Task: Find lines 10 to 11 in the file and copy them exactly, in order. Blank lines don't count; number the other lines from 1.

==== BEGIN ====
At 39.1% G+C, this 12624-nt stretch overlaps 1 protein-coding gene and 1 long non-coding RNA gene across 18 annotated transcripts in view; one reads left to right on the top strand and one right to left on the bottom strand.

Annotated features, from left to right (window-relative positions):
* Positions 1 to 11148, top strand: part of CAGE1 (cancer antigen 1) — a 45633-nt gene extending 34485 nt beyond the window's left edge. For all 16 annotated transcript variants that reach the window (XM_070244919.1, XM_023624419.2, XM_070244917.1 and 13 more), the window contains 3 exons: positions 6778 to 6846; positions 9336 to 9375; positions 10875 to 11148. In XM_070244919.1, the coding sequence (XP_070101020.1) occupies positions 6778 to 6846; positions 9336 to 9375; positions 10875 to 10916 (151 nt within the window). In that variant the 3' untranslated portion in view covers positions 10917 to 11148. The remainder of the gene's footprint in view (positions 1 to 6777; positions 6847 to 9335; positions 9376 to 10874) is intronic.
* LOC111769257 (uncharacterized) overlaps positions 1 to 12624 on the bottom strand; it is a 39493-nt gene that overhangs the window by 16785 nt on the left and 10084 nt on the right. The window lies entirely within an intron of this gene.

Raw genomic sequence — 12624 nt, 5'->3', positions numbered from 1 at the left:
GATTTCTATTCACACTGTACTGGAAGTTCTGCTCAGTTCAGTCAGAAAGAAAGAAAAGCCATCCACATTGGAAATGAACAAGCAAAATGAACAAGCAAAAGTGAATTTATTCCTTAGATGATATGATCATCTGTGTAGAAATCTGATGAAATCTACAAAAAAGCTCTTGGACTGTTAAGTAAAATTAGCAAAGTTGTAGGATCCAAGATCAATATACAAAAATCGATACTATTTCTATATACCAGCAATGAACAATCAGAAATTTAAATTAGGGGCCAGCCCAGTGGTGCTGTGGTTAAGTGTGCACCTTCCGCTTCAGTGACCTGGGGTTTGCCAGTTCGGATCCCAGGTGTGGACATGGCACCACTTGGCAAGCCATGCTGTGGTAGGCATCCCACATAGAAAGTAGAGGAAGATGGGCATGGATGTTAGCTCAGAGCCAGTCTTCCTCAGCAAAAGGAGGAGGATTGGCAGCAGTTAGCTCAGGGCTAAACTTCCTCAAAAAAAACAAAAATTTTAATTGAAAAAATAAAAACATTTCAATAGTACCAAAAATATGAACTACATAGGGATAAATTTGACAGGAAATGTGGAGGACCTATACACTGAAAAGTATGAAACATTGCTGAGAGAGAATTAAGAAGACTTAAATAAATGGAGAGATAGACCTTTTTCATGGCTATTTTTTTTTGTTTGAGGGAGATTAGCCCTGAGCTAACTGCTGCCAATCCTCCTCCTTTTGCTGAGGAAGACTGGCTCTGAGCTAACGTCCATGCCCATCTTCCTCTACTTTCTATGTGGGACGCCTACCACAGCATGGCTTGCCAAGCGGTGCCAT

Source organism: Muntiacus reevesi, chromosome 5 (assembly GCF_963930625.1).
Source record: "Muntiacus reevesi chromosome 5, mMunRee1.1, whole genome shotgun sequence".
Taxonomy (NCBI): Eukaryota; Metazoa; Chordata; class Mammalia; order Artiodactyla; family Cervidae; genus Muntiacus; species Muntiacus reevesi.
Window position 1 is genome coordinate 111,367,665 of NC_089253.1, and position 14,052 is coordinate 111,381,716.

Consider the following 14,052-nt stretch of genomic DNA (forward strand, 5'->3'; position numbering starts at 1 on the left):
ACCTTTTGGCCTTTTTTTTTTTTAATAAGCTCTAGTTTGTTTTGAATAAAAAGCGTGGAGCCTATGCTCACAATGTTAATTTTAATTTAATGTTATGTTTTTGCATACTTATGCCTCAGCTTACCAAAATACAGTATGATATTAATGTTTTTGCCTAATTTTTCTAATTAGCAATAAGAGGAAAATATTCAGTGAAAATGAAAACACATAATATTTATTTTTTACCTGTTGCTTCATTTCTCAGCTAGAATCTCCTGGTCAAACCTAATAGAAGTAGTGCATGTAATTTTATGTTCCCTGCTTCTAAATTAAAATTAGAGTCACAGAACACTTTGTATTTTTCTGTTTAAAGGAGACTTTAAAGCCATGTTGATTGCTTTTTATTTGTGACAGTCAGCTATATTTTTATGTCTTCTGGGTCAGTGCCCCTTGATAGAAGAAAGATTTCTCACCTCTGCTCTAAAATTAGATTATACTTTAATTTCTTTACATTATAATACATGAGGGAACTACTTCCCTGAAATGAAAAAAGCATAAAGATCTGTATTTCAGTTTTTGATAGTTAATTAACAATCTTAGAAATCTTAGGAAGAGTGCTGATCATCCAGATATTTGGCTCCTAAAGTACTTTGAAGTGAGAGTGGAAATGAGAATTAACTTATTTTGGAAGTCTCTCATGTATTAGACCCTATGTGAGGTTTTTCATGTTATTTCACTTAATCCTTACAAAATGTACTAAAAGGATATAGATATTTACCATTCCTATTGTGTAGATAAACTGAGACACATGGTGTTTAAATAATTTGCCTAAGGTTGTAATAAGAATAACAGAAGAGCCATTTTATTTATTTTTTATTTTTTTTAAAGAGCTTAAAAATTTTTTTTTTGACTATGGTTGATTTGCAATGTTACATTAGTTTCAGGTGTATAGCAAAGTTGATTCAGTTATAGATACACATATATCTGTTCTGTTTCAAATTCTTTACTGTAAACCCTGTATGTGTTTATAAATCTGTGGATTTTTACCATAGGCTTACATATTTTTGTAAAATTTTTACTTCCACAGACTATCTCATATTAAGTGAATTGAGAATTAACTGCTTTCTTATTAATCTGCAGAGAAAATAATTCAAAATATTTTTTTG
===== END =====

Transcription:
Window position 1 is genome coordinate 111,367,665 of NC_089253.1, and position 14,052 is coordinate 111,381,716.

Consider the following 14,052-nt stretch of genomic DNA (forward strand, 5'->3'; position numbering starts at 1 on the left):